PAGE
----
Defending the Swoon Theory – Part 1: What is the Swoon Theory?

Defending the Swoon Theory – Part 1: What is the Swoon Theory? June 1, 2019

In Chapter 8 of his Handbook of Christian Apologetics (co-authored with Ronald Tacelli), Peter Kreeft attempts to disprove the Swoon Theory as part of an elimination-of-alternatives argument for the resurrection of Jesus.  Kreeft thinks that by disproving four skeptical theories, he can show that the Christian theory is true, that Jesus actually rose from the dead.

Kreeft believes there are only five possible theories about the alleged resurrection of Jesus, and the Swoon Theory is one of those theories:


 

 


In order to prove the Christian view that Jesus actually rose from the dead, Kreeft attempts to disprove these four skeptical theories: Hallucination, Myth, Conspiracy, and Swoon.

In another series of posts I have argued that Kreeft’s attempt to disprove the Conspiracy Theory was a miserable FAILURE.

I plan in future posts to defend the Swoon Theory against the nine objections that Kreeft puts forward in Chapter 8 of Handbook of Christian Apologetics.   Kreeft’s nine objections to the Swoon Theory can also be found in an online article at the Strange Notions website.


WHAT IS THE SWOON THEORY?

Kreeft provides a very brief characterization of the swoon theory:

…we’ll examine what’s often called the “swoon theory,” which suggests that Jesus never really died on the cross—he simply fainted, or swooned, and was presumed dead.

However, this definition will NOT work, at least not if Kreeft wants his case for the resurrection to have any hope of being successful!  But I am getting ahead of myself.  Let’s walk through the basic elements of the Swoon Theory.

The Swoon Theory accepts some key parts of the Christian story about the alleged death and resurrection of Jesus:

(JWC)  Jesus of Nazareth was crucified in Jerusalem around 30 CE.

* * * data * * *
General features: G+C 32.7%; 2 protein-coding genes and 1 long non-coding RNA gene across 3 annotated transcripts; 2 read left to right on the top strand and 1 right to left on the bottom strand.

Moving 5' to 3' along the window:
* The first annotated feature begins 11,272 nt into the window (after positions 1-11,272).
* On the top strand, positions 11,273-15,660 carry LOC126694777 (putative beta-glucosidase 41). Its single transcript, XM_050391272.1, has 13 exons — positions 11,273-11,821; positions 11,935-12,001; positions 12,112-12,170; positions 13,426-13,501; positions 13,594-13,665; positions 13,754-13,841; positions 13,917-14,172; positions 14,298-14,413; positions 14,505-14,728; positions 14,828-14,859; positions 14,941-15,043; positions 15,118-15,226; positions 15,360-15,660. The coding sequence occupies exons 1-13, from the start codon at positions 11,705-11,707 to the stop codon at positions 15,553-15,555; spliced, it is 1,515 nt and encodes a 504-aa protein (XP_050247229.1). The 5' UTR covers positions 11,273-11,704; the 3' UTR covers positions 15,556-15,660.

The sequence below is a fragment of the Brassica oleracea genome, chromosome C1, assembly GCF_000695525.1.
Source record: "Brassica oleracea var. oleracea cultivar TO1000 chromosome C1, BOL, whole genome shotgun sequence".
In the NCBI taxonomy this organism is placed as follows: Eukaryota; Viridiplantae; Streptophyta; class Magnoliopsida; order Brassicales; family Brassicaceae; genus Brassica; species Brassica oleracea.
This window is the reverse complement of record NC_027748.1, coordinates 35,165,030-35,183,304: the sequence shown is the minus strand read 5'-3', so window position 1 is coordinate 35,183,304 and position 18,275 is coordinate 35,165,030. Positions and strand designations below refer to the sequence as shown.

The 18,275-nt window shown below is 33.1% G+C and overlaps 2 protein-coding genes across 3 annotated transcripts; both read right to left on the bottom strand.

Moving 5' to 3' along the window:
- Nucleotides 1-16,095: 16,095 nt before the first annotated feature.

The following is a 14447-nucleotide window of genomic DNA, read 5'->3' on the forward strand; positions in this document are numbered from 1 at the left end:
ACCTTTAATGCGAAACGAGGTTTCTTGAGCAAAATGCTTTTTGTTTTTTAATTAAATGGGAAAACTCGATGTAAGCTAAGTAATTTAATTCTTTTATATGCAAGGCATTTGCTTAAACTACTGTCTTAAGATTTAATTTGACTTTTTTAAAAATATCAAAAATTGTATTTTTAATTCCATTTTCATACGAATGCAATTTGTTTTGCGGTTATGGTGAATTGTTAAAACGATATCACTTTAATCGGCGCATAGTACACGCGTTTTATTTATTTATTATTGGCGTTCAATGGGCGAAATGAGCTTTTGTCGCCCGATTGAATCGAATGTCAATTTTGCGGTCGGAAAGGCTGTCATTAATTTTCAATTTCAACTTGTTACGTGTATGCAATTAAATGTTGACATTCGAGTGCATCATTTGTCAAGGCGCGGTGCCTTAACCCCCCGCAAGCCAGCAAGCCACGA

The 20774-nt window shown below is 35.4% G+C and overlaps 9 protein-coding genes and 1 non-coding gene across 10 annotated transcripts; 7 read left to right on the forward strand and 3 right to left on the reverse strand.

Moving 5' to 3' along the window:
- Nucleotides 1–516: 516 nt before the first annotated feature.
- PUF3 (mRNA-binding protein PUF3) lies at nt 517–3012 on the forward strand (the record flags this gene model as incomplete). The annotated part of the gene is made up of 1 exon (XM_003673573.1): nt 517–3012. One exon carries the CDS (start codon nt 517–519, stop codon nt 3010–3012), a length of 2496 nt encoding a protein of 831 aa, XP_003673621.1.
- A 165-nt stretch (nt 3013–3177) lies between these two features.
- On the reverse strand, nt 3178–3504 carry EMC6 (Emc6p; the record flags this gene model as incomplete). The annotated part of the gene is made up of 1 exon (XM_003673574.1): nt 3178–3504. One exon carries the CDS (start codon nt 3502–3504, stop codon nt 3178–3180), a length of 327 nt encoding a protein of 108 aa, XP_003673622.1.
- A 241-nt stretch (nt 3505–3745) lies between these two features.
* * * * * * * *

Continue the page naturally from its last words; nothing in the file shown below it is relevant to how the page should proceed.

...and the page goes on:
But there is an important part of the Christian story about Jesus that is rejected by the Swoon Theory:

(DOC)  Jesus of Nazareth died on the cross the same day that he was crucified.

Instead of (DOC), proponents of the Swoon Theory assert the following alternative view:

(JAR) Jesus of Nazareth was still alive when he was removed from the cross, and he survived for at least a few days or a few weeks after he was removed from the cross.

Now this alternative view raises an immediate challenging question:

Why would the Roman soldiers who crucified Jesus allow Jesus to be removed from the cross while he was still alive?

The “standard” skeptical response to this question asserts a specific explanation for this alleged behavior of the Roman soldiers:

(JAD) Jesus had swooned (or was unconscious) and he appeared to be dead, so the Roman soldiers mistakenly believed that he was already dead, and for that reason they allowed Jesus to be removed from the cross, even though Jesus was actually still alive.

The very brief characterization of the swoon theory that Kreeft provides implies that (JAD) is a claim that constitutes a key element of the swoon theory.

But if (JAD) is considered to be an element of the swoon theory, then Kreeft’s case for the resurrection immediately FAILS.